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J.R. Osgood, 1877 - 96 pages
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Page 50 - Literature is but a branch of religion, and always participates in its character : however, in our time, it is the only branch that still shows any greenness ; and, as some think, must one day become the main stem.
Page 11 - Of our Thinking, we might say, it is but the mere upper surface that we shape into articulate Thoughts ; — underneath the region of argument and conscious discourse, lies the region of meditation; here, in its quiet mysterious depths, dwells what vital force is in us ; here, if aught is to be created, and not merely manufactured and communicated, must the work go on. Manufacture is intelligible, but trivial ; Creation is great, and cannot be understood.
Page 82 - moonlight of memory,' other than sad and holy ?) sorrows not over its departure, as one utterly bereaved. The true Past departs not, nothing that was worthy in the Past departs; no Truth or Goodness realised by man ever dies, or can die ; but is all still here, and, recognised or not, lives and works through endless changes. If all things, to speak in the German dialect, are discerned by us, and exist for us, in an element...
Page 58 - ... of the mind to rise above the mind ; to environ and shut in, or as we say, comprehend the mind. Hopeless struggle, for the wisest, as for the foolishest ! What strength of sinew, or athletic skill, will enable the stoutest athlete to fold his own body in his arms, and, by lifting, lift up himself? The Irish Saint swam the Channel, " carrying his head in his teeth ; " but the feat has never been imitated.
Page 52 - ... might lead him a long journey now. Indeed, for our best class of readers, the chief pleasure, a very stinted one, is this same knowing of the Why; which many a Kames and Bossu has been, ineffectually enough, endeavouring to teach us: till at last these also have laid down their trade; and now your Reviewer is a mere taster; who tastes, and says, by the evidence of such palate, such tongue, as he has got, It is good, It is bad. Was it thus that the French carried...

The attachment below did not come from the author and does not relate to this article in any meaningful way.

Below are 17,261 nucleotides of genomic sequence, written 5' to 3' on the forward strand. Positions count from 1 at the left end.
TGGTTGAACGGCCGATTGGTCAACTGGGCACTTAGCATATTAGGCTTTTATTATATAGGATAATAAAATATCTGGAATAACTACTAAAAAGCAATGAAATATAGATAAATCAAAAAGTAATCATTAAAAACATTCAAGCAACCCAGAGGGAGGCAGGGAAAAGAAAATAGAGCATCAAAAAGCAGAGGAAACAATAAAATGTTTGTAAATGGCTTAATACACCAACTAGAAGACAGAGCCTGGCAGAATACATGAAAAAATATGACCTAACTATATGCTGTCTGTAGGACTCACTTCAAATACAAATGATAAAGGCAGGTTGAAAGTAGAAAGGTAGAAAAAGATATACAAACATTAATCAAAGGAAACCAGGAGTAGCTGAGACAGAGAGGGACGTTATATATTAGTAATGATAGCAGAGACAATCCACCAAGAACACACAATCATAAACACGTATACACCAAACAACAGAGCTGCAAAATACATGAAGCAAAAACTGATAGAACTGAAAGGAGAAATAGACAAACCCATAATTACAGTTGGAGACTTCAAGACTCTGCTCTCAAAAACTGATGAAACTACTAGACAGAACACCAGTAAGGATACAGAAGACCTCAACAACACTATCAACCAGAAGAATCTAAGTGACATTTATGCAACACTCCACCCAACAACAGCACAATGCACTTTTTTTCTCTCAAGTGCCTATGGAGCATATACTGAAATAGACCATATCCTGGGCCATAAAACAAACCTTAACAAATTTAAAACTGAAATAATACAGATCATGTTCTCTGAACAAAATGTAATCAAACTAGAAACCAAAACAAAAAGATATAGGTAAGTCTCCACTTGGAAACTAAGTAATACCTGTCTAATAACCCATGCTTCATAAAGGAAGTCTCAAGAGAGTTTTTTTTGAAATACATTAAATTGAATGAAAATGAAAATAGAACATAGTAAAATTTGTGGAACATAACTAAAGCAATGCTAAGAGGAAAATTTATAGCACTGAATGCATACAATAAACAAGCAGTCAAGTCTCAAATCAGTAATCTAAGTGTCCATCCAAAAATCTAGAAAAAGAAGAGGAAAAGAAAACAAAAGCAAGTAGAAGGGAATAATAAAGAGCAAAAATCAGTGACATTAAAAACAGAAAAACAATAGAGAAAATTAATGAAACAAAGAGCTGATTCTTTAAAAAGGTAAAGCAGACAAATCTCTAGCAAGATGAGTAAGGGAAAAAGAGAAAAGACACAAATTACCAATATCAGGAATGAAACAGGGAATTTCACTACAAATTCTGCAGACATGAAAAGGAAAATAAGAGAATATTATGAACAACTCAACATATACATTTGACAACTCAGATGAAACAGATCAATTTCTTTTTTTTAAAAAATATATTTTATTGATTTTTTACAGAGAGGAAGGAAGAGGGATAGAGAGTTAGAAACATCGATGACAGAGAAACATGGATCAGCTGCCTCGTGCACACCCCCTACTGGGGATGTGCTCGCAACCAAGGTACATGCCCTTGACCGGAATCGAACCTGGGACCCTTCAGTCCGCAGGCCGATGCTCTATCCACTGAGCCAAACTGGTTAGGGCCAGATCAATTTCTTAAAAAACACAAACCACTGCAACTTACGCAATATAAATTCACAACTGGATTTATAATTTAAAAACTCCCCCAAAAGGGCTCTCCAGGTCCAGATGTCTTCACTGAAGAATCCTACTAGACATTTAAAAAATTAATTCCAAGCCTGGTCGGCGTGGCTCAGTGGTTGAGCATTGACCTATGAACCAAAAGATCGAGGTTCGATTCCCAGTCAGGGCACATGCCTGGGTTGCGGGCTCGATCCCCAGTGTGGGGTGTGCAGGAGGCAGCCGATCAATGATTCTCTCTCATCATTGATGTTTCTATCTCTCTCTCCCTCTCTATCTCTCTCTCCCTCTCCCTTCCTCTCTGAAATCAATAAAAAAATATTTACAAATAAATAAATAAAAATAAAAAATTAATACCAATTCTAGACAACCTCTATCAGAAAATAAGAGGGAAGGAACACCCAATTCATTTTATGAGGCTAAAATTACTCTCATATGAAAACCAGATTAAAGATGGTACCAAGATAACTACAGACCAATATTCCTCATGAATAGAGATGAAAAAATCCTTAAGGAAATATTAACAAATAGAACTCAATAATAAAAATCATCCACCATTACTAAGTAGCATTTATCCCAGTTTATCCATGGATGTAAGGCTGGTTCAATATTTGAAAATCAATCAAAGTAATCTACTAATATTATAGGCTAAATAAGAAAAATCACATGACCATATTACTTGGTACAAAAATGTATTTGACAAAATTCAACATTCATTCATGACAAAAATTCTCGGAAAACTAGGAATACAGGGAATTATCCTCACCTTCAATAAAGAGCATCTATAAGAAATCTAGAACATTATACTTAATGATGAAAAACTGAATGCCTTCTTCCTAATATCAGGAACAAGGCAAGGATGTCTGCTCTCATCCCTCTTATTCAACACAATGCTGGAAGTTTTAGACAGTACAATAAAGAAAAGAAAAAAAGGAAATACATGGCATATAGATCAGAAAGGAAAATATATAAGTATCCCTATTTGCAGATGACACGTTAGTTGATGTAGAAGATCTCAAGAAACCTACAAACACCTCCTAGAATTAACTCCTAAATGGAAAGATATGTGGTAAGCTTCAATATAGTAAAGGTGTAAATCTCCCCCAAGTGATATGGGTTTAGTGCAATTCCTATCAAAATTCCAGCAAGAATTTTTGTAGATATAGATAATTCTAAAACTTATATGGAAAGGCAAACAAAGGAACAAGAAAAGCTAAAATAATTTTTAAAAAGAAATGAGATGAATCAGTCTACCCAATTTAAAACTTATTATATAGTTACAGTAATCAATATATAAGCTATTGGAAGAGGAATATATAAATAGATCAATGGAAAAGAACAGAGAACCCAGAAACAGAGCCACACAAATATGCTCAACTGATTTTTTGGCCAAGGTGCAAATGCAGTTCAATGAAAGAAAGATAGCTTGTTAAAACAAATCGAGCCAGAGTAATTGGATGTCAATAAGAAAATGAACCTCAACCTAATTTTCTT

Page 3 - THE healthy know not of their health, but only the sick : this is the Physician's Aphorism; and applicable in a far wider sense than he gives it. We may say, it holds no less in moral, intellectual, political, poetical, than in merely corporeal therapeutics ; that wherever, or in what shape soever, powers of the sort which can be named vital are at work, herein lies the test of their working right or working wrong. In the Body, for example, as all doctors are agreed, the first condition of complete...
Page 26 - Where two or three are gathered together," in the name of the Highest, then first does the Highest, as it is written, " appear among them to bless them ; " then first does an Altar and act of united Worship open a way from Earth to Heaven; whereon, were it but a simple Jacob'sladder, the heavenly Messengers will travel, with glad tidings and unspeakable gifts for men.
Page 86 - The fever of Scepticism must needs burn itself out, and burn out thereby the Impurities that caused it; then again will there be clearness, health. The principle of life, which now struggles painfully, in the outer, thin and barren domain of the Conscious or Mechanical, may then withdraw into its inner sanctuaries, its abysses of mystery and miracle; withdraw deeper than ever into that domain of the Unconscious, by nature infinite and inexhaustible; and creatively work there.
Page 48 - To begin with our highest Spiritual function, with Religion, we might ask, Whither has Religion now fled? Of Churches and their establishments we here say nothing ; nor of the unhappy domains of Unbelief, and how innumerable men, blinded in their minds...

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